The point I’m getting at is this. If a person wants to go into politics to serve the citizens of The Bahamas, we have so arranged our political business that one has to join a political party. Which party one joins is really a matter of connections, personalities, or revenge. That’s it. Ideology is not a prerequisite—can anyone tell me if any Bahamian political party is, or intends to be, liberal, conservative, nationalistic, progressive, socialist, or fascist? Every political party at the table has elements of most of the above, and mixes them in blissful ignorance most of the time, and when convenient the rest of it. And once one joins the political party, one has to pander to the sensibilities of the leadership, otherwise one will get nowhere. Today’s Bahamian political parties have more in common with professional sports teams than with bodies committed to governance, or with implementers of policy. So all this outrage about the opposition members’ action in the house of assembly rings somewhat hollow. The outrage has very little to do with what an opposition’s role in a democracy should be; rather, it has a whole lot to do with personalities, personal alignments, business partnerships, and team affiliations.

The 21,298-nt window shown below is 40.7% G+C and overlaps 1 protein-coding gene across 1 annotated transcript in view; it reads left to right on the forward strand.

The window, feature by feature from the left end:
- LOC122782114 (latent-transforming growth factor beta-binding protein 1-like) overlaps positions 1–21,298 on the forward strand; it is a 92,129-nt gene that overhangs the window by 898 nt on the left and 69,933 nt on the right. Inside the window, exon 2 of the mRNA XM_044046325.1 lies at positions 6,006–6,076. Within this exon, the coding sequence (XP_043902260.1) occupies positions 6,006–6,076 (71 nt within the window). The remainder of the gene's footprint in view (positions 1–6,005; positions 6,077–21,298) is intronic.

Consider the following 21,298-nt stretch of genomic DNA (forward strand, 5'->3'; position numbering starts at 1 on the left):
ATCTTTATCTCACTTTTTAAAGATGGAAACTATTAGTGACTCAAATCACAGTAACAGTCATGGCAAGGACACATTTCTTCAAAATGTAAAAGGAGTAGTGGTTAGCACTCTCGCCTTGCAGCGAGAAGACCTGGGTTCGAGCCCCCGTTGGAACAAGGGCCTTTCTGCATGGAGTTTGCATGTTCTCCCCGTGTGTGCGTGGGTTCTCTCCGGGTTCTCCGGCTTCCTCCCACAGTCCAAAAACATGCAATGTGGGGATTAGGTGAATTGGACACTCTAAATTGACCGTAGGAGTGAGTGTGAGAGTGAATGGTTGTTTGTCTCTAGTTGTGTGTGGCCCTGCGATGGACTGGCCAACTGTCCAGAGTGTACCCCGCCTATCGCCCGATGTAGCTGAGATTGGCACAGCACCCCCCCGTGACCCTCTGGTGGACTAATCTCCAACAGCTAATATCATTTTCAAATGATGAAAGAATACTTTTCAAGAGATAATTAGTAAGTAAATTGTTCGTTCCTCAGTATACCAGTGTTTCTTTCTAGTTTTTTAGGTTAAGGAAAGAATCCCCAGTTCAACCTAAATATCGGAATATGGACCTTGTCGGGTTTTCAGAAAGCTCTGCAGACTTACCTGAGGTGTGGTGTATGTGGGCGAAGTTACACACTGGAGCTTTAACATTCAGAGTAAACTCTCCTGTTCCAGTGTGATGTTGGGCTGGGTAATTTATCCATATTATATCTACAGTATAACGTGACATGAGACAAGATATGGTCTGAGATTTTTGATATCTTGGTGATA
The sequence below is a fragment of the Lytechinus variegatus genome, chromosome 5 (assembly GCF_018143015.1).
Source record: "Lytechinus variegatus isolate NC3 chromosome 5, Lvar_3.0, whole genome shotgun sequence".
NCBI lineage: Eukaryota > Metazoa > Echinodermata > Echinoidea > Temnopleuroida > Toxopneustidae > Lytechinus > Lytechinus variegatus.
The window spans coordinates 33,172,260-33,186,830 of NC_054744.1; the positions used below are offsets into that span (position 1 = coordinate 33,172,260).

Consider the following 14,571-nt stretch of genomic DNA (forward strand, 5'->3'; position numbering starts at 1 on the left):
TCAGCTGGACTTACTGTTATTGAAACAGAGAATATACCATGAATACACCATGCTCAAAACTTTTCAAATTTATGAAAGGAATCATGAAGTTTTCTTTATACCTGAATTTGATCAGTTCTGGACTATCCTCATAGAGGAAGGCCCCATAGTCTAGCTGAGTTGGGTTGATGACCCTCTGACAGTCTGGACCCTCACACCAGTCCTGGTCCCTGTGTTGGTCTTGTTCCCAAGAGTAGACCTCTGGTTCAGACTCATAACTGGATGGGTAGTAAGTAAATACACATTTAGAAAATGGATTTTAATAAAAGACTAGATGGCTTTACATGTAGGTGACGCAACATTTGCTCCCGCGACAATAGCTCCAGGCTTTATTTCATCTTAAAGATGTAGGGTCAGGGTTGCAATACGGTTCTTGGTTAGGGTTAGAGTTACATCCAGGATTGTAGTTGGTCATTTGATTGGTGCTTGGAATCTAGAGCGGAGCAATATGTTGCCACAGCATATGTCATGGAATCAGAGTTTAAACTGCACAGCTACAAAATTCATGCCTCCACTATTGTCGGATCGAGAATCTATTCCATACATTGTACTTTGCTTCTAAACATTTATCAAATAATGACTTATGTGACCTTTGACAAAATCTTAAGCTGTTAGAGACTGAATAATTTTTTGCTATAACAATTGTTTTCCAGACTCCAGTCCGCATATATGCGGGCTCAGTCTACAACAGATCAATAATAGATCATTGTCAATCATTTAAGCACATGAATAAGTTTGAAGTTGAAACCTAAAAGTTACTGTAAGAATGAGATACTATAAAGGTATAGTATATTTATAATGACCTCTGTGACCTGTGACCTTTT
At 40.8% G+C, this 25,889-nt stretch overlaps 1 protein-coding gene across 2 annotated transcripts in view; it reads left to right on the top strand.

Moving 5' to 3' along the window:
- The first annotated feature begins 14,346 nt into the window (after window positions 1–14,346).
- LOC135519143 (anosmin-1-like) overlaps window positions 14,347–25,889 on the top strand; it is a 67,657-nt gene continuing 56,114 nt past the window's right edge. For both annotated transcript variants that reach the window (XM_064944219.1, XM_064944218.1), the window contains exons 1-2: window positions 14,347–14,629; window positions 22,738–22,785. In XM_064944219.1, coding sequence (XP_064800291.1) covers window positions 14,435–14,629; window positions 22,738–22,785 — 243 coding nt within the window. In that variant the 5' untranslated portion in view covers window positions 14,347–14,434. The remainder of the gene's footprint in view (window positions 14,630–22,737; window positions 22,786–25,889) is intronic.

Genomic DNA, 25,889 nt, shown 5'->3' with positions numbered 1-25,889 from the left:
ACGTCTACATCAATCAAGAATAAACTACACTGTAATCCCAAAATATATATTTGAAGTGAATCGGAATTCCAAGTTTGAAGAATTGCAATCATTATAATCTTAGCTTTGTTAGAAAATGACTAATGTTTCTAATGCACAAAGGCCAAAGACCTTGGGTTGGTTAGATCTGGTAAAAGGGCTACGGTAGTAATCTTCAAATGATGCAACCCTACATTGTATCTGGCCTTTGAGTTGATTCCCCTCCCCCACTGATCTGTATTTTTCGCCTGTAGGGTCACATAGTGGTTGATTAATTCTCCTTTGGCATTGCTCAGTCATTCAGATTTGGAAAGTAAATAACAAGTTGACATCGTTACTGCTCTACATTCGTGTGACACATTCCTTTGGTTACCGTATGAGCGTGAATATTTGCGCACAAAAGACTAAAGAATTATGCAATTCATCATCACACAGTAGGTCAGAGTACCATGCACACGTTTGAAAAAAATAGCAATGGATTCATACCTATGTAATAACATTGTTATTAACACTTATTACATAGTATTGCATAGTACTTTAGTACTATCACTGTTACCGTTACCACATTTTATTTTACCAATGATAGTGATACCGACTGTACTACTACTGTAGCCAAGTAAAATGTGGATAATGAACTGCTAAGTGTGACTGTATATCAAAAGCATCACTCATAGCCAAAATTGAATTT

Here’s my take on it. Like Ian Strachan, I am inclined to support no political party in the upcoming general election. How I can achieve that is a matter for another time. My personal political ideology has usually aligned most closely with that of the Progressive Liberal Party. I believe in equality for all, a liberal tenet. I believe in “progressive” ideals such as state regulation of the economy, free health care, free education, wealth redistribution through taxation, clean energy, and governmental ownership of public utilities. I privilege the public good above private profit, and do not believe that things that affect a citizen’s basic quality of life (like electricity, water, inter-island transportation, healthcare or education) should be used as profit-generating avenues for any individual or group of individuals. In this I am opposed to decisions made by both the FNM and the PLP, both of whom have swallowed the lie of privatization without examination or question and are now squirming on its hook. I’m also opposed to certain pronouncements by the DNA, such as the idea that a husband is incapable of raping his wife as they are “one flesh”, or the idea that Bahamians should be given the right to carry handguns at the same time as the death penalty should be mandatory for all murder. I believe in development of local talent and businesses; I do not believe in a “free” market, as free markets are usually only free to those who can afford to pay to erect their own corporate barriers, or to those who became wealthy through the use of free or almost free labour. I believe in controlled foreign investment, in which foreign investment opportunities are designed and regulated so that they give the best outcome for the Bahamian citizenry, rather than offering the fastest, dirtiest way to a quick profit for the investor. I do not believe that foreign investors should be given concessions that no Bahamian will ever get.